Big Oil, BP, lobbyists, New Jersey, oil refineries, Robert Menendez, subsidies, tax breaks, Transocean, unemployment benefits
We can’t afford to extend unemployment benefits, but:
“…an examination of the American tax code indicates that oil production is among the most heavily subsidized businesses, with tax breaks available at virtually every stage of the exploration and extraction process.”
Take, for instance, two of the major players in the Gulf oil spill—Transocean and BP:
“When the Deepwater Horizon drilling platform set off the worst oil spill at sea in American history, it was flying the flag of the Marshall Islands. Registering there allowed the rig’s owner to significantly reduce its American taxes.
The owner, Transocean, moved its corporate headquarters from Houston to the Cayman Islands in 1999 and then to Switzerland in 2008, maneuvers that also helped it avoid taxes.
At the same time, BP was reaping sizable tax benefits from leasing the rig. According to a letter sent in June to the Senate Finance Committee, the company used a tax break for the oil industry to write off 70 percent of the rent for Deepwater Horizon — a deduction of more than $225,000 a day since the lease began.”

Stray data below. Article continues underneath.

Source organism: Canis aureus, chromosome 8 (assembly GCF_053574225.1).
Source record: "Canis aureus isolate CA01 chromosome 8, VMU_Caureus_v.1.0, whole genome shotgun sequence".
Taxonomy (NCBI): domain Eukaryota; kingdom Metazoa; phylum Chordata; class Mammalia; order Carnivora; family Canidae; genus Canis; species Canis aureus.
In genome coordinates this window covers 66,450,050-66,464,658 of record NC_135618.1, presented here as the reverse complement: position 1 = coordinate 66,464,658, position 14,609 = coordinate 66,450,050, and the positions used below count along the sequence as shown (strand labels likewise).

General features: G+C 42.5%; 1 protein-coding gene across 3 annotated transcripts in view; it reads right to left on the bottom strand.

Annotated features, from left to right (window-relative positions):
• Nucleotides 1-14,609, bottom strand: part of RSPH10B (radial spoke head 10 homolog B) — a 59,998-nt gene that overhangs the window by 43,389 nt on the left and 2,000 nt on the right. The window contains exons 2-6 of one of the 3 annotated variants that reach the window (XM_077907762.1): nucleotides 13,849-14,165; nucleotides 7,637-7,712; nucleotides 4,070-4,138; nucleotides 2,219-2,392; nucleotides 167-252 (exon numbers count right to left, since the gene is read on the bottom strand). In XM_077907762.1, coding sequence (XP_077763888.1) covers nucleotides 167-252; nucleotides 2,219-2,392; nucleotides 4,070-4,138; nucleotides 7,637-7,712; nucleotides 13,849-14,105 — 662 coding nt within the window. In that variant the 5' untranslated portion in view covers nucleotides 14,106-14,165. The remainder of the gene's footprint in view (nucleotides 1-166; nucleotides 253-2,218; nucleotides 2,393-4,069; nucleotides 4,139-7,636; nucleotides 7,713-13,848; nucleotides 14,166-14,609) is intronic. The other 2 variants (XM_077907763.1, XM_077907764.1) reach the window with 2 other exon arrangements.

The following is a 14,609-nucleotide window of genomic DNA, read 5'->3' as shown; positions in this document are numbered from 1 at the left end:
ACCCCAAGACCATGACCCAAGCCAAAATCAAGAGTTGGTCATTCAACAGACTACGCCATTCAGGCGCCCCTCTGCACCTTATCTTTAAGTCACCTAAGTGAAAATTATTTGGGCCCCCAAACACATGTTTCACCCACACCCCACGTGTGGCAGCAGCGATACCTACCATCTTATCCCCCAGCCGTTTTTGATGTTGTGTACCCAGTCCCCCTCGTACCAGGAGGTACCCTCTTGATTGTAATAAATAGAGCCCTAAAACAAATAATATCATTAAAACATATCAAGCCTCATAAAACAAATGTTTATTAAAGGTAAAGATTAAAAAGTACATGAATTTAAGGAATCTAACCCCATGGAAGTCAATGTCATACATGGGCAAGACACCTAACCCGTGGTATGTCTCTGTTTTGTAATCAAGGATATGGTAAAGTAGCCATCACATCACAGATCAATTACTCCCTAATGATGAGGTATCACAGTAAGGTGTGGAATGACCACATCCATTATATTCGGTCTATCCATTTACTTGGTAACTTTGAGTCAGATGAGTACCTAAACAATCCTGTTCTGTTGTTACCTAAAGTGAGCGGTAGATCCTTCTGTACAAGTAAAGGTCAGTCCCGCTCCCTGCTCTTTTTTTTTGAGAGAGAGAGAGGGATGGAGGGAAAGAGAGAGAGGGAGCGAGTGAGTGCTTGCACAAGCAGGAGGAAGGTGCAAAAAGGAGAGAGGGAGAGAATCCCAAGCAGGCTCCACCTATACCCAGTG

Congress and the Obama administration are working (allegedly) on legislation that would cut $20 billion in oil industry tax breaks. The response from the oil companies? One wrong move and the economy gets it:
“Jack N. Gerard, president of the American Petroleum Institute, warns that any cut in subsidies will cost jobs. “These companies evaluate costs, risks and opportunities across the globe,” he said. “So if the U.S. makes changes in the tax code that discourage drilling in gulf waters, they will go elsewhere and take their jobs with them.”
What are the chances of Congress eliminating these subsidies? Slim and none:
“Efforts to curtail the tax breaks are likely to face fierce opposition in Congress; the oil and natural gas industry has spent $340 million on lobbyists since 2008, according to the nonpartisan Center for Responsive Politics, which monitors political spending.”
An example is Sen. Robert Menendez (D-NJ) who is co-sponsoring the legislation that would end the tax breaks, but:
“While the legislation would cut many incentives over the next decade, it would not touch the tax breaks for oil refineries, many of which have operations and employees in his home state, New Jersey.”